We play for free. We get paid to set up and tear down.
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this was my last response to the 'band leader' "I am really enjoying it...but as I told Garvin on Sunday, this is a whole new ballgame for me (compared to what I have been used to for years). Right now, I have found at least chord charts for all of the songs on the list and I think as my ear develops over time things will get easier for me to pick up.

 

I have the 'basics' down for all the songs I sent you. I will add the 'bells and whistles' after I play the songs a couple times with you guys. Thanks again for being patient!!"

 

No response.....Hmmmm??

 

 

My take, for what it's worth...

 

Each band is different. Some want a high number of songs learned, with all of the 'signature' keyboard parts nailed down; others are content with a new player learning the 'basics', and adding the 'bells and whistles' as things progress. And a lot of that depends on the particular style(s)/tunes being covered.

Unless this is full-time cover act, and you are a full-time player with the band (no day gig, and plenty of time therefor to learn a lot very quickly), it seems to me that 30 songs covered in 30 days is a very solid effort on your part. I've done the 'learn it all in a few days'(or less) thing before, but that was with f/t road bands; and I usually 'knew' at least a third the material being done.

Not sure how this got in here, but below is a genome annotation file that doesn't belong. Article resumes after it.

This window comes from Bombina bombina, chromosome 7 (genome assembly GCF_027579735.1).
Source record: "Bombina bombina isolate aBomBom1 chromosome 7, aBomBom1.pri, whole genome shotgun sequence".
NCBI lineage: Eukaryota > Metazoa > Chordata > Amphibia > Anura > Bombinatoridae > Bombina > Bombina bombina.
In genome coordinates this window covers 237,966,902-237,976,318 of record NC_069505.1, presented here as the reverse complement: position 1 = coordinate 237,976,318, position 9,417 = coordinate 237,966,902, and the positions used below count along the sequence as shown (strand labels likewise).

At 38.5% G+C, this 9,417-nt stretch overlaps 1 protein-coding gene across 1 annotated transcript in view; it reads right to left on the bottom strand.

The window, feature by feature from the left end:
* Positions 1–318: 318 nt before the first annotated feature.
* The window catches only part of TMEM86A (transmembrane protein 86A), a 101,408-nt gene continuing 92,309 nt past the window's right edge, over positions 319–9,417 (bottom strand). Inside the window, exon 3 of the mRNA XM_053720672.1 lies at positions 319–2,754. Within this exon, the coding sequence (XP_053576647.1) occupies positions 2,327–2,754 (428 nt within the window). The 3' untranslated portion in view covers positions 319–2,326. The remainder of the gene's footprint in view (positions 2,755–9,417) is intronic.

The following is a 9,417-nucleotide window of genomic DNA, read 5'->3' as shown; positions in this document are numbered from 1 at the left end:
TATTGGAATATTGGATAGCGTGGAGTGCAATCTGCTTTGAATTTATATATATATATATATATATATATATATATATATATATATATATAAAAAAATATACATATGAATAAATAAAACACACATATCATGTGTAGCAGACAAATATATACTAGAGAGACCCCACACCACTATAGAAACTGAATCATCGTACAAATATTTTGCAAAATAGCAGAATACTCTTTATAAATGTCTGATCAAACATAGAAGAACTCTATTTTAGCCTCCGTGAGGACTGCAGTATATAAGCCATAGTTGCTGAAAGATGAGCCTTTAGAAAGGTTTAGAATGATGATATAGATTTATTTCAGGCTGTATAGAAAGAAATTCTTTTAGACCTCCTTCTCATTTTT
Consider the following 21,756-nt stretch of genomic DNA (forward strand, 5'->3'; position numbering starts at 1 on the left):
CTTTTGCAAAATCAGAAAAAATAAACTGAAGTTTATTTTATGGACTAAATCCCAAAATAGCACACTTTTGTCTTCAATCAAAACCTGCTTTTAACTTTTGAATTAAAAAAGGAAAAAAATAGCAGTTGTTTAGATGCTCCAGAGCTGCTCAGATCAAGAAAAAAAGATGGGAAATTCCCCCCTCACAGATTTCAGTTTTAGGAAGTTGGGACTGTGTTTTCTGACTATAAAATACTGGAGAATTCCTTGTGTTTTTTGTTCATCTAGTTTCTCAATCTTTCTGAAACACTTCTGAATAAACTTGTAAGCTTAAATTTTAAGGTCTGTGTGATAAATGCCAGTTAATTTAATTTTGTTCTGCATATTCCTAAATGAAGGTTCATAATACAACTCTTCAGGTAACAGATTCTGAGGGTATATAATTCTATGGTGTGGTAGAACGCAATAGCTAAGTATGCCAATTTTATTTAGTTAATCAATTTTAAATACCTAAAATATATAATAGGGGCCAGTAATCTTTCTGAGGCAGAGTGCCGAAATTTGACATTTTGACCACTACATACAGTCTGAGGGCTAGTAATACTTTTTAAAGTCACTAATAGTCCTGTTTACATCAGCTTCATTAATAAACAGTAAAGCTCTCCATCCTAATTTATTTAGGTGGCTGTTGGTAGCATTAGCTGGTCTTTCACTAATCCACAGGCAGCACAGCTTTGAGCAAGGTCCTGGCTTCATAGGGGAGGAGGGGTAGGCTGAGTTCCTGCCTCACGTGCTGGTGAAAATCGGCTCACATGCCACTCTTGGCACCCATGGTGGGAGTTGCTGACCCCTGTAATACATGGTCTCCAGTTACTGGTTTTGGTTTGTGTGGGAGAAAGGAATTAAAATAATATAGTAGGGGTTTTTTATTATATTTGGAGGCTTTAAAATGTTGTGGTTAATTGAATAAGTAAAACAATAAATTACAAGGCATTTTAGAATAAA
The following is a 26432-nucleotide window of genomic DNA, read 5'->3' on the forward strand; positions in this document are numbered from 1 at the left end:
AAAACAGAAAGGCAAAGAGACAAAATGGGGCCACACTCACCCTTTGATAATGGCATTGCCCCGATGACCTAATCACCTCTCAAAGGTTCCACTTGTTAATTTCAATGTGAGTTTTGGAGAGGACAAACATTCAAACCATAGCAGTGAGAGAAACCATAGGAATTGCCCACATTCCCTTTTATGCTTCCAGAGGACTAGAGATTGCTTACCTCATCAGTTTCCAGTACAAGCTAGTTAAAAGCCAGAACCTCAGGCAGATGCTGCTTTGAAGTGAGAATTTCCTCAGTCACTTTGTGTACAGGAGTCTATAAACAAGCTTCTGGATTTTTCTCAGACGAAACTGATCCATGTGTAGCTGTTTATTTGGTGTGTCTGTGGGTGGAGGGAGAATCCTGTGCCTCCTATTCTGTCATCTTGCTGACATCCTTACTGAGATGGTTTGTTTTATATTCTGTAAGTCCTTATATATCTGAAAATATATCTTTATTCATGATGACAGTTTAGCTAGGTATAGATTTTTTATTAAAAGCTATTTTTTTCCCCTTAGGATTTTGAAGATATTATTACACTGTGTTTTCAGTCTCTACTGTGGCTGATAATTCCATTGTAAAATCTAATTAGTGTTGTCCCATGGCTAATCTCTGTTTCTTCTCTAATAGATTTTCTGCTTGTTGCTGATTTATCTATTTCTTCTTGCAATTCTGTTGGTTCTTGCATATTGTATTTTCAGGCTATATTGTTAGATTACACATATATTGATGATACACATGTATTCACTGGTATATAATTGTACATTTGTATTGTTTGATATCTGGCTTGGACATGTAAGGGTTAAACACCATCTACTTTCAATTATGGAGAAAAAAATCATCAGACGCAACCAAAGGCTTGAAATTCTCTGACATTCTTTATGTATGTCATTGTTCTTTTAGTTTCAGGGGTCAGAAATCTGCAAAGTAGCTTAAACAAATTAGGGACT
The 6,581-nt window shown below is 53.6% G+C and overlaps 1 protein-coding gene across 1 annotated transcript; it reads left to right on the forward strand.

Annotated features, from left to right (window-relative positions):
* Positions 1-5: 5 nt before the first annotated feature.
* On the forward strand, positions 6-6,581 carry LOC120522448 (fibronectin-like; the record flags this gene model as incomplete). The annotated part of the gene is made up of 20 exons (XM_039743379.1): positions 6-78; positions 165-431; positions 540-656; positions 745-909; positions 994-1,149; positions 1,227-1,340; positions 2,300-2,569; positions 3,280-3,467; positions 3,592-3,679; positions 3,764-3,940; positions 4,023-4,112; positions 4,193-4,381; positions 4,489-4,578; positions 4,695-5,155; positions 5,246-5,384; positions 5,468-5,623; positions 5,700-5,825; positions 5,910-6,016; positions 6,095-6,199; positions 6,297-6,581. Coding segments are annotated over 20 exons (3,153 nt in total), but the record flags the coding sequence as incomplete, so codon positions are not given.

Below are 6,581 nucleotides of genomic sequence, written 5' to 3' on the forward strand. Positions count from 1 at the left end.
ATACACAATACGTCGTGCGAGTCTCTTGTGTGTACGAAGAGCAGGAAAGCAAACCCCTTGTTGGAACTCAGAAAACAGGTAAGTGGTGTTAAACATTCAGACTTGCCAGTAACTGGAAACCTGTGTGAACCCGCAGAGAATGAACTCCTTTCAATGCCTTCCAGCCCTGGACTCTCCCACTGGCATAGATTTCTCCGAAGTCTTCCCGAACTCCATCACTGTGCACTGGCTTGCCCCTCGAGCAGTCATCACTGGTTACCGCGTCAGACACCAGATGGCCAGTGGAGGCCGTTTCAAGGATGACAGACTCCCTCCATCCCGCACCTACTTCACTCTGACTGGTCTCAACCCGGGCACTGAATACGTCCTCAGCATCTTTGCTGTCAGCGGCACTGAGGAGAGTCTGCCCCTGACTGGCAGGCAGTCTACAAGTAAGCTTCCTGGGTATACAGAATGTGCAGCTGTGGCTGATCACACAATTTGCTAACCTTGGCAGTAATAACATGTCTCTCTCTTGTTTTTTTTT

In Dec. 1997 I joined Five Guys Named Moe, a popular party rock band in the SW Chicago suburbs. The band was part-time (mostly weekends), but took their cover arrangements - many of which were unique to the act - rather seriously. Plus they had a list of about 120 songs they could play at any time. I had about a month to learn three, 1 hour sets of material; 45-48 songs for this group. Rather than swamp me with all 120 tunes, the band chose the 50 songs that were being played the most in their current shows. So with about 35 days to learn 50 tunes - many with peculiar 'Moes' arrangement twists - I went to work writing charts for most of the songs, making notes, and practicing signature lines; plus I had no small amount of rig programming to do as well. Took a few 'late nighters', plus some charting on Christmas & New Years Day, but the show was ready first week of January.